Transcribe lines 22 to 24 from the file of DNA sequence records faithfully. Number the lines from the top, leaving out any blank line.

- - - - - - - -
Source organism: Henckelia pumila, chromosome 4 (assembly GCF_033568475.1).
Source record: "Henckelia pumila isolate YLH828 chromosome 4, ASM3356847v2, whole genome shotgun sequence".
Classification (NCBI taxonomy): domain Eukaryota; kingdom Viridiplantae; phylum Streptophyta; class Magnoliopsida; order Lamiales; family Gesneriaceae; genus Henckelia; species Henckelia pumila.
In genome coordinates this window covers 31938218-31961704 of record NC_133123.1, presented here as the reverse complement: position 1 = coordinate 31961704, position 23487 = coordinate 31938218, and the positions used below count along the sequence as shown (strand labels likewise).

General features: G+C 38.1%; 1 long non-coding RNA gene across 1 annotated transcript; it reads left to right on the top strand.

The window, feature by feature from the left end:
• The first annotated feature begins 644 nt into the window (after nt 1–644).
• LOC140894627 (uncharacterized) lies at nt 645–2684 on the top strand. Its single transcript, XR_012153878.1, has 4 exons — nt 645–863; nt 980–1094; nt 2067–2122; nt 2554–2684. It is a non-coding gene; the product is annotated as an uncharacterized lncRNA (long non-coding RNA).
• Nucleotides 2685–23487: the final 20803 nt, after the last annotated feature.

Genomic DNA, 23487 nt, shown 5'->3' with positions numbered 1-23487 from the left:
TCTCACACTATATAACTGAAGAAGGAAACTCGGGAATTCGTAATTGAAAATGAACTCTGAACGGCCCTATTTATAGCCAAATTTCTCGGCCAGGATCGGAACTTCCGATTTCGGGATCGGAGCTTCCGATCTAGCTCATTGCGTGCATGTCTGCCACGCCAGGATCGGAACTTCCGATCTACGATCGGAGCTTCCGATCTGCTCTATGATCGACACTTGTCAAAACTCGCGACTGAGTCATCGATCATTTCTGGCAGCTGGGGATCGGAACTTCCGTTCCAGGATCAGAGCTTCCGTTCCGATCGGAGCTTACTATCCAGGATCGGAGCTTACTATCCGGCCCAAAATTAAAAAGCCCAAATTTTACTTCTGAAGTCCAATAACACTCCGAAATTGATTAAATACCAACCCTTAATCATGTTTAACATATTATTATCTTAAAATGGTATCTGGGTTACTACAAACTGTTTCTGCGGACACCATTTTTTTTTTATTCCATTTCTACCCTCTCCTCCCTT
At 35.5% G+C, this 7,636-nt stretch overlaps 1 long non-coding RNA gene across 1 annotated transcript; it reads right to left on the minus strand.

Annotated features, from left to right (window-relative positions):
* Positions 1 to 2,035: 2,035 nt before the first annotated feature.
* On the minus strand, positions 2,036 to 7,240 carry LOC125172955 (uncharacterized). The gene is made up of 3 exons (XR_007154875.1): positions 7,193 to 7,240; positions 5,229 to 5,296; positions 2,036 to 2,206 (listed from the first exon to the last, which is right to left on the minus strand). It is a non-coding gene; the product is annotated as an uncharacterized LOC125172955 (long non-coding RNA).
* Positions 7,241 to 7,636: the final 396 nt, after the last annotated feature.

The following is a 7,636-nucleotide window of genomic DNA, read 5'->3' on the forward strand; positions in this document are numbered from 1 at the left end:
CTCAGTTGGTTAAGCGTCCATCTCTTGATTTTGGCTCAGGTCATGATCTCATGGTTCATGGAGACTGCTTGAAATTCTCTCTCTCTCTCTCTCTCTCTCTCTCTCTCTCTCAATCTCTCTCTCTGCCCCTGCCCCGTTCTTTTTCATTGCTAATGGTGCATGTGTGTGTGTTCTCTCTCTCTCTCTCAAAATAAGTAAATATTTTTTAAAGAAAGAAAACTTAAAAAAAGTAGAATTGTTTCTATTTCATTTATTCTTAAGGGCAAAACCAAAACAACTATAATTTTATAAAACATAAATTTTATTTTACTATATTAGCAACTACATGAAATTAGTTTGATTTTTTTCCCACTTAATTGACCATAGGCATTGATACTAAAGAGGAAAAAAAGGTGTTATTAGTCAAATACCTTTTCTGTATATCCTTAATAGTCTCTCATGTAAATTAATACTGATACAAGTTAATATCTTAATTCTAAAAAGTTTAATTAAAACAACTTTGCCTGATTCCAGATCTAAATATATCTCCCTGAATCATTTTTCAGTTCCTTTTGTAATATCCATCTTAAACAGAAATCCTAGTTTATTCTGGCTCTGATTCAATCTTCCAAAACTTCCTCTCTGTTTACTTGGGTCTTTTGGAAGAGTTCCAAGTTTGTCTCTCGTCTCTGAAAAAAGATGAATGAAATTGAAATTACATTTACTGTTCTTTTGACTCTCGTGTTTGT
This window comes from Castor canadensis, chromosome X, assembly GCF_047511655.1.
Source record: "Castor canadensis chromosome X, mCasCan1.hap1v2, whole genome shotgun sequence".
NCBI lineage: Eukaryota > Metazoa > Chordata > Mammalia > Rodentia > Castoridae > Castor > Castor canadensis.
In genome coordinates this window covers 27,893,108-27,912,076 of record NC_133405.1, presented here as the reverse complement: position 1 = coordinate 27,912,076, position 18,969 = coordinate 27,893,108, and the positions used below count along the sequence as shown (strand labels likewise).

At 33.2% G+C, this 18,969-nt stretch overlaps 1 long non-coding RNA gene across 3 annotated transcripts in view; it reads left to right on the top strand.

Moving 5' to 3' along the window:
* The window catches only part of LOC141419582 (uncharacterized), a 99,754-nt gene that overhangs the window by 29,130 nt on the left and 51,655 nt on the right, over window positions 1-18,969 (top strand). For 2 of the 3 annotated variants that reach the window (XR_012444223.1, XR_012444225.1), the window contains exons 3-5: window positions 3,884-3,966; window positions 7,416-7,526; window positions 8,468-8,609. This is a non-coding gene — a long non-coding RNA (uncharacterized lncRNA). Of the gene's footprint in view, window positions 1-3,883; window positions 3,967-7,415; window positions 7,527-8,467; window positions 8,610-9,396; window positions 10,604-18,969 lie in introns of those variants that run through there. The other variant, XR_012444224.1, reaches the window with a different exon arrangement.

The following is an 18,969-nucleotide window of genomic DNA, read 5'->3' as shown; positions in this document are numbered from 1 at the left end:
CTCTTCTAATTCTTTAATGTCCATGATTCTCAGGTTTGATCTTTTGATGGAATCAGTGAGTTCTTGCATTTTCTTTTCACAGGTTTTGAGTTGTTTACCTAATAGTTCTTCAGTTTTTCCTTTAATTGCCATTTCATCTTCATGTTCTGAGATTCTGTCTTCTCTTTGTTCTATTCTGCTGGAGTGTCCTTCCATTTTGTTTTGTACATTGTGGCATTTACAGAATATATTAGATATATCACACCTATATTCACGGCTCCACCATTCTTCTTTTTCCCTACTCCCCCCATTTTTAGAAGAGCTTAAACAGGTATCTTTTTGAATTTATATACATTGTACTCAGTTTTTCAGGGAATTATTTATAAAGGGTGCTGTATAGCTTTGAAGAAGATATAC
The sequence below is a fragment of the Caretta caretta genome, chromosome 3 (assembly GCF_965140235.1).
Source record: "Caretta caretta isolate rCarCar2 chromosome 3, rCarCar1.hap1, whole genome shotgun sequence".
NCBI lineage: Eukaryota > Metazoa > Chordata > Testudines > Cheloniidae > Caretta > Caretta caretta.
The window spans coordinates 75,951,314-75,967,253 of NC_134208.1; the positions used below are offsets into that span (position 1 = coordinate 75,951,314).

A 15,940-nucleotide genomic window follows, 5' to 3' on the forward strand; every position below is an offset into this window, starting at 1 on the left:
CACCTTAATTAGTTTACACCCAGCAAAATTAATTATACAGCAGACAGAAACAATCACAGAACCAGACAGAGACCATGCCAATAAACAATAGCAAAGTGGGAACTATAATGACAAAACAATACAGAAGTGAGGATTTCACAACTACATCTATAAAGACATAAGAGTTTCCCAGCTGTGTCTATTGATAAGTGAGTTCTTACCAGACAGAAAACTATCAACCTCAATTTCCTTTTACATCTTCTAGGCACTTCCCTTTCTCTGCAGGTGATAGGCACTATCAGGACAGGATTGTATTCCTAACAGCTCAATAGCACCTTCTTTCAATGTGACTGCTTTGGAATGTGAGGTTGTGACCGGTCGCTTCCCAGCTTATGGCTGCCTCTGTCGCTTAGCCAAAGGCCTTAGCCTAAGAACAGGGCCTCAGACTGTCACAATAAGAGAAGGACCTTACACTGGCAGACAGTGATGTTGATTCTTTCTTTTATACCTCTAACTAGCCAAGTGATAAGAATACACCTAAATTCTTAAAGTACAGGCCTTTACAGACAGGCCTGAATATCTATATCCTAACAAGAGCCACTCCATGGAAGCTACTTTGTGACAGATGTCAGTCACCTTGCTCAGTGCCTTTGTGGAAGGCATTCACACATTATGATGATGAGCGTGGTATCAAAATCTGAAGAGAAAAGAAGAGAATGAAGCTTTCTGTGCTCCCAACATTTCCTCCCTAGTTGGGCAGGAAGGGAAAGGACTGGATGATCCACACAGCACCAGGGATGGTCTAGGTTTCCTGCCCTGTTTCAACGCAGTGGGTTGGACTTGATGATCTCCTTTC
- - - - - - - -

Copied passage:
In genome coordinates this window covers 27,893,108-27,912,076 of record NC_133405.1, presented here as the reverse complement: position 1 = coordinate 27,912,076, position 18,969 = coordinate 27,893,108, and the positions used below count along the sequence as shown (strand labels likewise).

At 33.2% G+C, this 18,969-nt stretch overlaps 1 long non-coding RNA gene across 3 annotated transcripts in view; it reads left to right on the top strand.

Moving 5' to 3' along the window: